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This article was published on August 14, 2012

Samsung research found strongholds for Apple’s iPhone in San Francisco, Philadelphia, Los Angeles

Samsung research found strongholds for Apple’s iPhone in San Francisco, Philadelphia, Los Angeles
Josh Ong
Story by

Josh Ong

Josh Ong is the US Editor at The Next Web. He previously worked as TNW's China Editor and LA Reporter. Follow him on Twitter or email him a Josh Ong is the US Editor at The Next Web. He previously worked as TNW's China Editor and LA Reporter. Follow him on Twitter or email him at [email protected].

The Apple v. Samsung trial has unearthed a Samsung study that identified eight cities where the iPhone had a significant lead over Samsung devices in 2010, AllThingsD reports.

The analysis found Apple to have a 17.5 percent lead on Samsung Mobile in the target markets prior to the launch of the Galaxy phone. The eight cities were San Francisco, Los Angeles, Philadelphia, Chicago, Washington DC, Dallas-Fort Worth, New York and Boston.

Follow-up research showed improvement by Samsung in most of the markets by March 2011, though it lost further ground in Boston and Washington DC and gained just 0.1 percent market share in New York City.

It’s not much of a surprise that San Francisco showed up as Apple’s best-performing city, since it is close to the company’s headquarters in Cupertino and is known for favoring its products. In 2010, Philadelphia was Apple’s second-best market with 35.2 percent share compared to Samsung’s 7.8 percent. However, Philadelphia was also the site of Samsung’s largest success in March 2011, as the company succeeded in closing the gap by 11.5 percent.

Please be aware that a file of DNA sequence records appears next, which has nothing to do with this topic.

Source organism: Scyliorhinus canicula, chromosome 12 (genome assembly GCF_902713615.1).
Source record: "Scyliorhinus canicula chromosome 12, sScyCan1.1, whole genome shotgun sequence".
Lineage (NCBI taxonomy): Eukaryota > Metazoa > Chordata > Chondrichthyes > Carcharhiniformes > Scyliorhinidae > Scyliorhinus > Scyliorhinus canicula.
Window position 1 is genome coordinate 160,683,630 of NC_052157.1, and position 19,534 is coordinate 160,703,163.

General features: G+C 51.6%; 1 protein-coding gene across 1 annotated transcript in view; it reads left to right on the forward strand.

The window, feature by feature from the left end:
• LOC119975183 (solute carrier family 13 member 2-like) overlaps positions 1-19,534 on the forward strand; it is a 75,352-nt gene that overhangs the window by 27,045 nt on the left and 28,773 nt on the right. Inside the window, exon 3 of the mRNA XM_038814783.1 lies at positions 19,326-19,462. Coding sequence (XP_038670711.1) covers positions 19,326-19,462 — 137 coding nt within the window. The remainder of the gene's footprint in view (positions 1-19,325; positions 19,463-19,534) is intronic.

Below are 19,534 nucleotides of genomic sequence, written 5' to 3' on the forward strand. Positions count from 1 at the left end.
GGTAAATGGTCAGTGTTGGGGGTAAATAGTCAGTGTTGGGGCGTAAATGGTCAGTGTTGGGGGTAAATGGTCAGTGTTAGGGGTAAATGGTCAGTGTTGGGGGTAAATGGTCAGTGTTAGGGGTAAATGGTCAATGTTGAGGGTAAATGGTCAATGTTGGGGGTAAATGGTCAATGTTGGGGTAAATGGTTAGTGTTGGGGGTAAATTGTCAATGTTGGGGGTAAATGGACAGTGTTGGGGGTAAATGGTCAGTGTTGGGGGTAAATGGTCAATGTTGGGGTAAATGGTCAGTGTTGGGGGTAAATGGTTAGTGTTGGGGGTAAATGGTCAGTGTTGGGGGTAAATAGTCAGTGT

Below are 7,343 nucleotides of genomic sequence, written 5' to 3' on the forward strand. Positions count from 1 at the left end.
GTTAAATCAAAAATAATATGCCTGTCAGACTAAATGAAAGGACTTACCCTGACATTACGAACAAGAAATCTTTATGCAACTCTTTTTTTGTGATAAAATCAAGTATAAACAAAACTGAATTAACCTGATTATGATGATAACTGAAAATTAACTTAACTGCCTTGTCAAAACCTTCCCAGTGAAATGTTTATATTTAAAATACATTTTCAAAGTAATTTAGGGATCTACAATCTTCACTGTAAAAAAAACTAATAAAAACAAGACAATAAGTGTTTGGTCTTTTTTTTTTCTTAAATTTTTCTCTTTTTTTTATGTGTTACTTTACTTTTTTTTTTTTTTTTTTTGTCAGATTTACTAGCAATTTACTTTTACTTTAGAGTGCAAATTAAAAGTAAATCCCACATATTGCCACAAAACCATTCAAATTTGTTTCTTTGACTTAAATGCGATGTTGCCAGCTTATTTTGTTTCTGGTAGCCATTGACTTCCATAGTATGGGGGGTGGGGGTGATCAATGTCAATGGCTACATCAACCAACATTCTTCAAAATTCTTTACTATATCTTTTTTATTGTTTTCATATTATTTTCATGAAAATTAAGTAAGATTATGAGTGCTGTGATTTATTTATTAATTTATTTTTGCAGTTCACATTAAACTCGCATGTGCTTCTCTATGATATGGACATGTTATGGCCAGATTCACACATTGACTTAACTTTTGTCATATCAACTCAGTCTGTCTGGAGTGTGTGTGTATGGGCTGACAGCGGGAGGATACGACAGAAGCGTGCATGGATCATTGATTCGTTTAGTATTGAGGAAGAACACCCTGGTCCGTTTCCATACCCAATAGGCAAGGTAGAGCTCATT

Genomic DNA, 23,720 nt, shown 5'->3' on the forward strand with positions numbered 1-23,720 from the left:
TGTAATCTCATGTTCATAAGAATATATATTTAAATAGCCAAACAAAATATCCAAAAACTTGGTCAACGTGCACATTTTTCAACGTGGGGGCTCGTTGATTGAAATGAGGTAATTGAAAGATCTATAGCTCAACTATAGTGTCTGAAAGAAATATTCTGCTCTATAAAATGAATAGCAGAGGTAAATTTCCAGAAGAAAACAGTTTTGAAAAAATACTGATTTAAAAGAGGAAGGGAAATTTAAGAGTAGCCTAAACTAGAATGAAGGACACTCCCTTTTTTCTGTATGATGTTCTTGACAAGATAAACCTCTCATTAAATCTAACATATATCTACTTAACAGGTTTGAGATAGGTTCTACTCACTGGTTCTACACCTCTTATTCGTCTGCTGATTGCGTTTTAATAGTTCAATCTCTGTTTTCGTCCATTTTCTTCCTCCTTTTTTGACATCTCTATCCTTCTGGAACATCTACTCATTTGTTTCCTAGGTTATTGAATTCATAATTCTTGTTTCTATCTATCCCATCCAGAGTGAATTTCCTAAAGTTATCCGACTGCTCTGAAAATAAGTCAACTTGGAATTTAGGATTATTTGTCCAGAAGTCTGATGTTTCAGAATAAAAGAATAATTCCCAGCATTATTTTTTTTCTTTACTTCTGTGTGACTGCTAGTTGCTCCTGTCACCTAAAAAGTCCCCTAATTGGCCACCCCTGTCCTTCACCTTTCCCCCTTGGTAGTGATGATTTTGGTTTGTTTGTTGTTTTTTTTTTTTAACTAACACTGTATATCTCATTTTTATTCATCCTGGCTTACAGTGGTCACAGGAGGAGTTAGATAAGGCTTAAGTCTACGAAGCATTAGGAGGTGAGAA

Apple is asking for more than $2.5 billion in damages from Samsung. The company had previously offered a patent license to Samsung of $30 per smartphone and $40 per tablet, though that deal reportedly did not include the licenses for the iPhone’s unique interface.

The trial also outed an internal comparison by Samsung of the iPhone and the Galaxy S that found its own devices to have a “strong impression that iPhone’s icon concept was copied.”

Images via Android Central, ATD

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